Refinements in husbandry, care and common procedures
We have participated in the development and publication of a detailed report, which sets out refinements in housing, husbandry and common procedures, such as capture, restraint, identification, dosing and sampling. It also contains advice on issues such as primate communication, assessing and facilitating primate wellbeing, establishing and maintaining social groups, environmental and nutritional enrichment, sourcing and quarantine. Published in Laboratory Animals the report is a key resource for scientists, animal technicians and veterinarians responsible for caring for laboratory primates and conducting procedures, as well as those involved in designing experiments and managing studies.
Additional information can also be found in the IPS International Guidelines for the Acquisition, Care and Breeding of Non-Human Primates (second edition) which are particularly useful for research using wild populations and for breeding centres.
Genetically altered non-human primates
Breakthroughs in gene editing technologies have made it feasible to create genetically altered monkey models of disease. This area of research is accelerating, particularly in China, Japan and the USA, and could lead to an increase in non-human primate use globally. The hope is that genetic models in animal species closely related to humans will significantly improve understanding of neurological diseases and validation of potential therapeutic interventions, for which there is a dire need. However, the creation and use of genetically altered non-human primates raises serious animal welfare and ethical issues, because of the large numbers of animals required, the risks from manipulating the genome, and the harms caused to the animals involved. These are summarised in a paper in the Journal of Applied Animal Ethics Research, which argues for stronger oversight of this new and complex area of non-human primate research.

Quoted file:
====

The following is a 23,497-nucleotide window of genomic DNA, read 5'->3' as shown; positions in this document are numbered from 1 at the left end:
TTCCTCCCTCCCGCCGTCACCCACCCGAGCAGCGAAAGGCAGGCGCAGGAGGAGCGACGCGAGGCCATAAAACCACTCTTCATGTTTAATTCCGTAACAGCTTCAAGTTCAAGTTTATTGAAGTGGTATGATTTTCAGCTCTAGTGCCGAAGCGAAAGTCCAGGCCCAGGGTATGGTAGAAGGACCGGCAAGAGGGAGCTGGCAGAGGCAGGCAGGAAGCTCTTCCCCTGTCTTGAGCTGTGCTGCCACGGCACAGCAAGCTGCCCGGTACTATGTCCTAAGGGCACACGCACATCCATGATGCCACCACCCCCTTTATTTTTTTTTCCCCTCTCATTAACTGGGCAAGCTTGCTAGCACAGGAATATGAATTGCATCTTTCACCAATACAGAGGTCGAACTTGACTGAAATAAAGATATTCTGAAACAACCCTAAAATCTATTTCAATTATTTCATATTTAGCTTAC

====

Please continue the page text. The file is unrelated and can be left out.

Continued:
Reviews of non-human primate research
In June 2017, the European Commission’s Scientific Committee on Health, Environmental and Emerging Risks (SCHEER) published a new Opinion on the need for non-human primates in biomedical research, production and testing of products and devices. The SCHEER Opinion documents scientific progress in applying all three ‘Rs’ to non-human primate research during the last decade, with recognition of the work of the NC3Rs in this area. In addition to scientific obstacles, cultural and practical barriers can inhibit uptake of available 3Rs techniques and further advancement of the 3Rs. Some solutions are provided in a paper published in Drug Discovery Today: Disease Models.
We have summarised the ethical issues involved with the use of non-human primates in research, and the ways in which these are commonly addressed under regulatory frameworks. Staff also participated in the Bateson review of 10 years of UK publicly funded primate research, and the Animal Procedures Committee review of the assessment of cumulative severity and lifetime experience in non-human primates used in neuroscience studies.